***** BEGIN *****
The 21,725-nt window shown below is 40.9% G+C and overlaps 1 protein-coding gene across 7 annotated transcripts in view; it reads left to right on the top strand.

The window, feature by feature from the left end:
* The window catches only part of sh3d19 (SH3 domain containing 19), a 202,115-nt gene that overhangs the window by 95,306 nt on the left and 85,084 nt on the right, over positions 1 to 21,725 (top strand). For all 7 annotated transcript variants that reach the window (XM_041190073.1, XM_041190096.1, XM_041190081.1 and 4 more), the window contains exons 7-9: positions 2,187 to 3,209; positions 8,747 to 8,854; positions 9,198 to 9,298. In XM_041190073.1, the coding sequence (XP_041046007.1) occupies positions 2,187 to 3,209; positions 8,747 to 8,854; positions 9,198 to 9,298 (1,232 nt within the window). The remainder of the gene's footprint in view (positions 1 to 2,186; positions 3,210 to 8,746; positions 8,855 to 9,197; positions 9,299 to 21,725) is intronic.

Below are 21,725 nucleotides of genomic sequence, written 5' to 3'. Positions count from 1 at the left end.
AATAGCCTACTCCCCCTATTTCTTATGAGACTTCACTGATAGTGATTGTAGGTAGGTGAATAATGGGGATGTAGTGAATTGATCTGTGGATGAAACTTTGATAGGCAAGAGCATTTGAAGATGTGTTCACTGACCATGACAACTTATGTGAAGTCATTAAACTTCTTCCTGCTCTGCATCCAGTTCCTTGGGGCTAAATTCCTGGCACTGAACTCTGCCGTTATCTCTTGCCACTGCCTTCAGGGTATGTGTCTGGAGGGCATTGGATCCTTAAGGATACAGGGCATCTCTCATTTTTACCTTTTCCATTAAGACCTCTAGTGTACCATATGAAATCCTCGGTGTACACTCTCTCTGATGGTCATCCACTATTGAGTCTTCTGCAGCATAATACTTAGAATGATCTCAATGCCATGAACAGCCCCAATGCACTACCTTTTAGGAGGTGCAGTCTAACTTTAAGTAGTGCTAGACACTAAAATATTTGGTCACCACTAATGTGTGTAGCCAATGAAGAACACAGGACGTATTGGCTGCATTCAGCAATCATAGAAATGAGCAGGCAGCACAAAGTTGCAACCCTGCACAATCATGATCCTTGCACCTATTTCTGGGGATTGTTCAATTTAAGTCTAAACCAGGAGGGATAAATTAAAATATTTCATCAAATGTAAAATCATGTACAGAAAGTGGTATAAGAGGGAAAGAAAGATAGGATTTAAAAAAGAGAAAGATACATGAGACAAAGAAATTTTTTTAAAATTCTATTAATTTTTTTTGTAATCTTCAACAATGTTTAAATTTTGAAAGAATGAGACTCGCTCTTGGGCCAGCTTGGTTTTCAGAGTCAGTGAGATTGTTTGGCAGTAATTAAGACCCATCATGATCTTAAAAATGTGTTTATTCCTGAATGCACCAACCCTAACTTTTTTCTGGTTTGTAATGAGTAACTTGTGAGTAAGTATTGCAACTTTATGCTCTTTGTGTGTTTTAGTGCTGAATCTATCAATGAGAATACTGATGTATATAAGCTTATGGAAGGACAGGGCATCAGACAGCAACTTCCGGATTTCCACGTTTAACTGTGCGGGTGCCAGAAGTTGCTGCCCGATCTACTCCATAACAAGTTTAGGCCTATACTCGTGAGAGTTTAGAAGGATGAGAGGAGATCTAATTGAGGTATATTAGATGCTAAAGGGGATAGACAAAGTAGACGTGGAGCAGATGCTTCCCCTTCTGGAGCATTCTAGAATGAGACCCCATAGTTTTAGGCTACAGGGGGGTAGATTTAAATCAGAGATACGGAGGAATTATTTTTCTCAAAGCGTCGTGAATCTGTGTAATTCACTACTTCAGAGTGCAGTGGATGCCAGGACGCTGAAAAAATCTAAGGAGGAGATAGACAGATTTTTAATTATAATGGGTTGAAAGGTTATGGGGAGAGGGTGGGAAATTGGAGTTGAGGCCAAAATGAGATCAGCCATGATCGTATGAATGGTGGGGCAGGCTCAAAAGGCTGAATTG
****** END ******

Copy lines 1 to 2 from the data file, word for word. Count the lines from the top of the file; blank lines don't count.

The 21,725-nt window shown below is 40.9% G+C and overlaps 1 protein-coding gene across 7 annotated transcripts in view; it reads left to right on the top strand.

The window, feature by feature from the left end: